He doesn’t notice Des’ head whip back to Oren, nor does he see his look of concern as Oren approaches Niall, pumps his hand up and down in a single grasping shake.             

  “Jaysus, man, lookat ye. All grown up since I seen y’last.” Oren’s teeth flash. “Yer a right little hard man now, wha’? Last time I saw yeh, y’were barely outta yer nappies. Niall, isn’t it?”

  “It is, yeah.” Though he’d never admit it, a flicker of pride that Oren remembers his name hits Niall.

  “Nice one, kid, fair fucks. Great t’see y’doin’ your brother proud. So what’sa story anyway? What has y’down these parts?”     

  “Well, thing is, I was lookin’ to head down and just, y’know, have a few games. Don’t think yerman over there wants me in, though.”

   Oren stares at him for a second and then at Des, who’s watching with stern-faced discontent, and smirks: “Don’t mind him, man, y’can have mine, sure. And anyway, no better place for a game than here. I’ll be shootin’ a few balls meself with onea them tossers now in a sec. ’Mon over, sure, let’s get mouldy.” He turns to Des: “Here, Dessie, bring us down two pints there, will yeh?”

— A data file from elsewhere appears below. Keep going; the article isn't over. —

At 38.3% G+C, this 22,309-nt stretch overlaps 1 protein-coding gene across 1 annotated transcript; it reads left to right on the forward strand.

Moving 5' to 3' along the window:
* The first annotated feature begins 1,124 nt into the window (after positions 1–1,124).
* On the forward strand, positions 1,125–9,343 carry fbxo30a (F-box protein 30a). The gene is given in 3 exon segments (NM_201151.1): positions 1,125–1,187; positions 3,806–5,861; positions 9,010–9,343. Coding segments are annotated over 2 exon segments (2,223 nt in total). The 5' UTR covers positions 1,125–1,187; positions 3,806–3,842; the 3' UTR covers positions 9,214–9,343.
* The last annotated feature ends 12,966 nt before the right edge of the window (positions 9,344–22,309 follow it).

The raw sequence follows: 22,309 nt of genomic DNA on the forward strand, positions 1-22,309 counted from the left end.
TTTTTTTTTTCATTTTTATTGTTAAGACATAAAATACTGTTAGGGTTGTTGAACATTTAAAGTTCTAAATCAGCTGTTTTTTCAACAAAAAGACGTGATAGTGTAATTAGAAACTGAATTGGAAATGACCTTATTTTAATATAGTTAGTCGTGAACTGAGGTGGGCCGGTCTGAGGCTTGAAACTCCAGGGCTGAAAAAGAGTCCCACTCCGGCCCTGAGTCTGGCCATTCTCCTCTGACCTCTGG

It’s a command and not a question. Des walks upstairs, shaking his head. 

   “There’ll be some craic had tonigh’ kid, donchu worry.” Oren steps in, prowling for the table. Niall scuttles after, nearly tripping over a loose shoelace as he goes.

  “Gis a shot of yer cue there,” Oren barks at no-one in particular. One of the lads promptly hands him the one he was using.




“So, what happened after?”

“Well, Oren stood over him, breathin’ hard like he was after runnin’ a marathon. He stared at all of us, and at Des. Next thing y’know, without a word, he drops the glass and legs it outta there like a hot snot.”

“Yis were all reelin’, I’d say.”

“Man, no joke, I kept askin’ meself, did he just do that? I mean, it just happened so fuckin’ fast, like. And lookit, I’ve seen Oren do damage before, but this is diff’rent.”

“Then what?”

“Well, Des, fair play to him, was the first to snap out of it. He checked Niall’s pulse and then he told me to put him in the van and bring him out here. No time to call an ambulance. Your man’s pumpin’ blood out’ve him like a mad thing. I was too in shock to say no. And anyway, if Des gives y’an order, y’ don’t be askin’ questions, y’just work away and do it.”

“Well, fair balls for mindin’ him. And y’didn’t just fuck off after y’left him?”

“Well, how could I, man? I’ve to make a statement of some description soon enough.”

“Will the guards be in, d’yeh think?”